Visitor friends would often ask me: "don't you get rock fever?" meaning, wouldn't they? I would respond that it all depends whether you have horizontal or vertical consciousness. With vertical consciousness there was no end to the levels of depth that you could keep discovering. Never were you constrained by boundaries on land or sea.
Another way of putting it is pointing out the difference between a consciousness of scarcity and a consciousness of abundance. We all know people, even very rich or wannabe rich people, who are more apt to see what they don't have and are fixated on getting and consuming more and more. They see the world, people, and themselves as deficient, as victims (e.g. of corporations, others, government, communists and capitalists), as needing to free themselves from constraints to gain more power.
And we also know people, even very poor in material possessions or poor in spirit, who are more apt to see what they do have and are grateful for their life, their friends, and the beautiful world they have inherited. They acknowledge their limits in time, space, and capacity but use them to grow in wisdom and grace. They recognize and experience injustice done to others because they have a strong sense of empathy but even this they see as a way to free themselves to engage with others to gain more power.
I pray to be a person of vertical consciousness with a spirit of abundance. I imagine the Buddha, Socrates, Jesus of Nazareth, Saint Francis, Saint Ignatius, Emerson, Gandhi, King, Mandela and all true revolutionaries to be such souls.
I am working in a small neighborhood, through a small organization, connected to a small faith community of the District of Columbia. This does not seem as exciting as heading a UN project or a multinational corporation, not as thrilling as contributing to space exploration, not as significant as restructuring a political party to change national policy or studying the neural basis of Alzheimer's disease as I have friends who are so doing. Yet, when I think about it with my vertical consciousness and abundant spirit I am quite energized.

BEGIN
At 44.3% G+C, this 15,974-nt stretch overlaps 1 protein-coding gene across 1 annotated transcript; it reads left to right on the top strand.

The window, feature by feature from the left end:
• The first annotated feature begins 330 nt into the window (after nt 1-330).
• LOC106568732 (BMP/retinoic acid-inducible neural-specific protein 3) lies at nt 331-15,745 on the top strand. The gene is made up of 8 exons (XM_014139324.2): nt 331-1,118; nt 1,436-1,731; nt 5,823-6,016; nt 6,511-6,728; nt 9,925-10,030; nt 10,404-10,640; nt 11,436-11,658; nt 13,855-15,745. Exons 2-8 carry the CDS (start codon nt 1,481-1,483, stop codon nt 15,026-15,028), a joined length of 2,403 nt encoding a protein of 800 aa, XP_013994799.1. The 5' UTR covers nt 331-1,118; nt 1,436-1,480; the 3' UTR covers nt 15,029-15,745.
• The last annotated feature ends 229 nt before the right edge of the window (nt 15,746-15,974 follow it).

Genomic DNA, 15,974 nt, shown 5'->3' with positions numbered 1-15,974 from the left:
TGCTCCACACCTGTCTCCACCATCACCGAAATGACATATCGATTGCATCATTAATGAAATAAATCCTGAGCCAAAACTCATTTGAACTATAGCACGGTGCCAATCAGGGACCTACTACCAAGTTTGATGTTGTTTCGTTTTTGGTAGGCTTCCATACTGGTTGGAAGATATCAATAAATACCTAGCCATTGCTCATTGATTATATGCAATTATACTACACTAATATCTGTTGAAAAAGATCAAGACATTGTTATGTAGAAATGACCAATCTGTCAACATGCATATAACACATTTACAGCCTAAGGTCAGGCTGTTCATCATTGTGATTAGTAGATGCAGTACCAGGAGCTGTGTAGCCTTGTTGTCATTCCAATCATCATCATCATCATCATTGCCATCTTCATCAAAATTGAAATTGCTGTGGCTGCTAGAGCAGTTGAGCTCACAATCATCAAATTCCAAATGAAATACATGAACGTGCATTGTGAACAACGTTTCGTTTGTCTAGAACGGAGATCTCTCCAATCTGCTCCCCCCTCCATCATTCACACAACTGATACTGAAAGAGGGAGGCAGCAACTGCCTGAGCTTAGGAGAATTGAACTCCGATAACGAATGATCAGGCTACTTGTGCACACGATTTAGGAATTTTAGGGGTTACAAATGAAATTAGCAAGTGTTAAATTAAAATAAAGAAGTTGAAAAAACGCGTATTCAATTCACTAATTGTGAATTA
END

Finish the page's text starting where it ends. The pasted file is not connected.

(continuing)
For I see our little project in our little neighborhood of Columbia Heights, DC as a microcosm of, entry point into, and lesson for a universe. It doesn't get much bigger than that!
Let me probe the levels of what we are doing. It compares to inhabiting the crust of the earth with its seas, mountains, and plains. But underneath tectonic plates are moving. And underneath them a flow of molten lava that affects the planet's magnetic polarities. And then we come to the core and the center of gravity.
Here are levels of our human life and action that a vertical, abundance oriented spirit might discern.
1. personal: solving personal problems through programs and projects.
2. common: knowing and affecting the region within which our little neighborhood is being shaped
3. sociological: discovering the patterns in the American political economy that has shaped the global economy.
4. philosophical/ethical: probing the roots of behavior in human nature and existence.
5. spiritual/religious: co-creating a universe of meaning for our being and action.
6. transcendent--descending into the core of existence and ascending through it out to the stars.
The personal level is where individual troubles and opportunities arise. Its where we make day to day decisions about where to live and work, where to shop and bank, where to go to school, and who to befriend and love.
At the common level we recognize that our individuality is really conditioned by our affiliations, our families and clans, our communities and nations. We do not exist except already connected in a web of relationships. This is the John Donne "No Man is an Island" level.
The third level is discerned by what C Wright Mills called "the sociological imagination." Here we uncover the hidden social structures in our political economy within which our personal troubles and opportunities arise and how they are being shaped by the society into which we are born or plunged.
At the forth level, through deep thinking within ourselves and each other and with the aid of philosophic and scientific psychology and anthropology, we reflect on the structure of our common human nature and existence. Through our understanding of the human condition and capacity, we can develop criteria for judging our behavior individually and communally. We are able to raise the question of justice.
At the fifth level we critique and reinvent the narratives that give us meaning--the narratives relating to our origins and destinies, our place and time in the universe.
The final level for me is the dynamism that connects all levels and all beings vertically and horizontally. It is the transcendence in evolution, in community, and in our spirit.
And so I have developed a proposal that I have submitted to the Atlantic Magazine and the Washington Post.